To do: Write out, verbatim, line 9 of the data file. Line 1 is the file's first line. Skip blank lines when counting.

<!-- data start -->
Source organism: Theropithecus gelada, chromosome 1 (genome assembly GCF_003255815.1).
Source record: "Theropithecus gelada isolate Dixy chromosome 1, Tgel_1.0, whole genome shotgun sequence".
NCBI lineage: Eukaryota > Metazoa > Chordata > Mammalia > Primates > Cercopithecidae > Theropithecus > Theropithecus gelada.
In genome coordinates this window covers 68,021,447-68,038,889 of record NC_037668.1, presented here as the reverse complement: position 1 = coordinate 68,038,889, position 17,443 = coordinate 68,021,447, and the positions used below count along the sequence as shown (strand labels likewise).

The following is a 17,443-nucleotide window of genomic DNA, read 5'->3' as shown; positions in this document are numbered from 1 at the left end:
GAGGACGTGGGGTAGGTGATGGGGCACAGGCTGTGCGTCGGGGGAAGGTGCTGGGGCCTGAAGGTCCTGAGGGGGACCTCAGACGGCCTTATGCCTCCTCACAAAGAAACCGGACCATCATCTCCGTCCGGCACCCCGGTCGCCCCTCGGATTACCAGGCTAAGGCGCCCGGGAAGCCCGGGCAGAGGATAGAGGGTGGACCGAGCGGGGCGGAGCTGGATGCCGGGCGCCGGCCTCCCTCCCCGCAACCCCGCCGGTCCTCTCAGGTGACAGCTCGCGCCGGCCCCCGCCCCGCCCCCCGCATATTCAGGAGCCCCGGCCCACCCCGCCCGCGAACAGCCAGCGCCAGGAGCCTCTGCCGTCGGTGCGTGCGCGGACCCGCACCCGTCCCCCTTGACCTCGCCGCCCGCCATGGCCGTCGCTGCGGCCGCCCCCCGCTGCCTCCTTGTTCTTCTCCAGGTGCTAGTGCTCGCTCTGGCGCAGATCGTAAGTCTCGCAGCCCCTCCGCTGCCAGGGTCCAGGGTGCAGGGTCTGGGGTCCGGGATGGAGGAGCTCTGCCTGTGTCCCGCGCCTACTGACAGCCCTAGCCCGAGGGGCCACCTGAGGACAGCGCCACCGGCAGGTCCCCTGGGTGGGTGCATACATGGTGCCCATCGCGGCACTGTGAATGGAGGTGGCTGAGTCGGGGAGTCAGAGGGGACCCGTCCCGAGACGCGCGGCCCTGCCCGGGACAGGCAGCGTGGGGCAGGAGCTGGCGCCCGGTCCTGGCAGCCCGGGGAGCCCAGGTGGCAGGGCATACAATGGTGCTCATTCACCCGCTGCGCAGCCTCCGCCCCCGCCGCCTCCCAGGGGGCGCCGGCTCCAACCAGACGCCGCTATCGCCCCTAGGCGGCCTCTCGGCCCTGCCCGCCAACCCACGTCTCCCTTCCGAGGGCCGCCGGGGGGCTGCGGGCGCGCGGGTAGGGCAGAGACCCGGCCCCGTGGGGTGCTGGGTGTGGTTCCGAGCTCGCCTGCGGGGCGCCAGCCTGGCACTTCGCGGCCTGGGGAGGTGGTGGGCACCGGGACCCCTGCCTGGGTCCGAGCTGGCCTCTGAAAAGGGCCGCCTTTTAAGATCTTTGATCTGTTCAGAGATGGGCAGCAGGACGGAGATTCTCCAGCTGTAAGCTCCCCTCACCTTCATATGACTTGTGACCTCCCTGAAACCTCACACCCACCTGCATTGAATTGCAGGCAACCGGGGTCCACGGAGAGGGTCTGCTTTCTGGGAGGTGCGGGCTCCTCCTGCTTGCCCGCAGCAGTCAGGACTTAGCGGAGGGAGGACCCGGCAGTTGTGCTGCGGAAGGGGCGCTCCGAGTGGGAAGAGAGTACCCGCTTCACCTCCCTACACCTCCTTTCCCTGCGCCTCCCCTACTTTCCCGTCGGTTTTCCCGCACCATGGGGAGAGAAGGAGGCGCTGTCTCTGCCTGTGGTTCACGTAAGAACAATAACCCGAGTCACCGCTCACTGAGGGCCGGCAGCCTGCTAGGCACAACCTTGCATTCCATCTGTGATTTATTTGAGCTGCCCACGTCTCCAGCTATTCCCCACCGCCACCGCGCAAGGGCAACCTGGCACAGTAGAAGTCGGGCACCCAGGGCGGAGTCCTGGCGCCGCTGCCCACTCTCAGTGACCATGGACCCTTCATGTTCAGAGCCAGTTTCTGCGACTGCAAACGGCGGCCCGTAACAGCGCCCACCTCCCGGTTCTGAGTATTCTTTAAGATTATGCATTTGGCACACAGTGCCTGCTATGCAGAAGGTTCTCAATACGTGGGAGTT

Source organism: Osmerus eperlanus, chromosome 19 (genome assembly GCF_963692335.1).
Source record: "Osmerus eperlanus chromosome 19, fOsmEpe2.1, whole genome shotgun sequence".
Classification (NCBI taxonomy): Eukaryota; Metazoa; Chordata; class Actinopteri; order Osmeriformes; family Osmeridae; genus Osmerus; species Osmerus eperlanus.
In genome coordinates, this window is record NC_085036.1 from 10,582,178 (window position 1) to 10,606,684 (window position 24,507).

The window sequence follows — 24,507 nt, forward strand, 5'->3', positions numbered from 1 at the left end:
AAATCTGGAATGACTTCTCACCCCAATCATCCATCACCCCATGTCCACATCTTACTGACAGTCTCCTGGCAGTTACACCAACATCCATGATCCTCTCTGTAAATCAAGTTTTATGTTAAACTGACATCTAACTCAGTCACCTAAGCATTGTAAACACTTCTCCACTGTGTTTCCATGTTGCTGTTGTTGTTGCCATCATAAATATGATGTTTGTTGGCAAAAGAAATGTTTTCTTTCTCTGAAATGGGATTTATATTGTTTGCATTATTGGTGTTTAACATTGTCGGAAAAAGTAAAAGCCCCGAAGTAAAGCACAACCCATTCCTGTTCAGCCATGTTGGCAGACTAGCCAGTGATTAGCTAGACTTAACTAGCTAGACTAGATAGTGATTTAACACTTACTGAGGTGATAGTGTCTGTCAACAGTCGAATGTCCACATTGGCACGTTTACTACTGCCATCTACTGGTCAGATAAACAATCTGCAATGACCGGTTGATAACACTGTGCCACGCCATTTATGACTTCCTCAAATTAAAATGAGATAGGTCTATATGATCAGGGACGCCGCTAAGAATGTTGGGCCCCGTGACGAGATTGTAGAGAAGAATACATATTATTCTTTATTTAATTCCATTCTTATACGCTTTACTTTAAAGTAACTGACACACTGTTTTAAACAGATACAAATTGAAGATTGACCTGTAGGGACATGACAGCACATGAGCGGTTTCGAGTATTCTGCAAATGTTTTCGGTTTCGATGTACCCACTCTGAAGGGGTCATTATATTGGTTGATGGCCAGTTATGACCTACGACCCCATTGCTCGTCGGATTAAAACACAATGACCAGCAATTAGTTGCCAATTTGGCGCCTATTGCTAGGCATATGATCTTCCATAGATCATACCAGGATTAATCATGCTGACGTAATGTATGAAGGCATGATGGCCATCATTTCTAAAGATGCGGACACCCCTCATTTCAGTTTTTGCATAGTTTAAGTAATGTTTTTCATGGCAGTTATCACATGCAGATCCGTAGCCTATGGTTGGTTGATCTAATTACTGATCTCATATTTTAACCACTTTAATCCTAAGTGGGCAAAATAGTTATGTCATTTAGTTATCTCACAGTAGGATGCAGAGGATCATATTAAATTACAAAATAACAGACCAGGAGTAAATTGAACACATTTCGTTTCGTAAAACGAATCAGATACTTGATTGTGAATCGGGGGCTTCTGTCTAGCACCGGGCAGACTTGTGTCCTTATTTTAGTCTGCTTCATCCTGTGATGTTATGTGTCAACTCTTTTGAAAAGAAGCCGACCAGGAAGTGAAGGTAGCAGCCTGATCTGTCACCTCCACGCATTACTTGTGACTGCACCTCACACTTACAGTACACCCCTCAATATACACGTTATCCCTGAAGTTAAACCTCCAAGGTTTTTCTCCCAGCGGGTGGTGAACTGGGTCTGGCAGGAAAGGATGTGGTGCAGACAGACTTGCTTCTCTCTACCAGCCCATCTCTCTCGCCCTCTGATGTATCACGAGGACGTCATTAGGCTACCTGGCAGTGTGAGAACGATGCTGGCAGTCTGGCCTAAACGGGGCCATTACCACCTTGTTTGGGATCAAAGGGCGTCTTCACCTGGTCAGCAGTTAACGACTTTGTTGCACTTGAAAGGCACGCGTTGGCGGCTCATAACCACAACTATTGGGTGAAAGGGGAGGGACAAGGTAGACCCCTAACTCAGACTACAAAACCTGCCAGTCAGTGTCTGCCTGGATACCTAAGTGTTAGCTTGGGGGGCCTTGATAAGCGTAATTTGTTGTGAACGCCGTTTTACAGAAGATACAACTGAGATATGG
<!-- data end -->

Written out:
Classification (NCBI taxonomy): Eukaryota; Metazoa; Chordata; class Actinopteri; order Osmeriformes; family Osmeridae; genus Osmerus; species Osmerus eperlanus.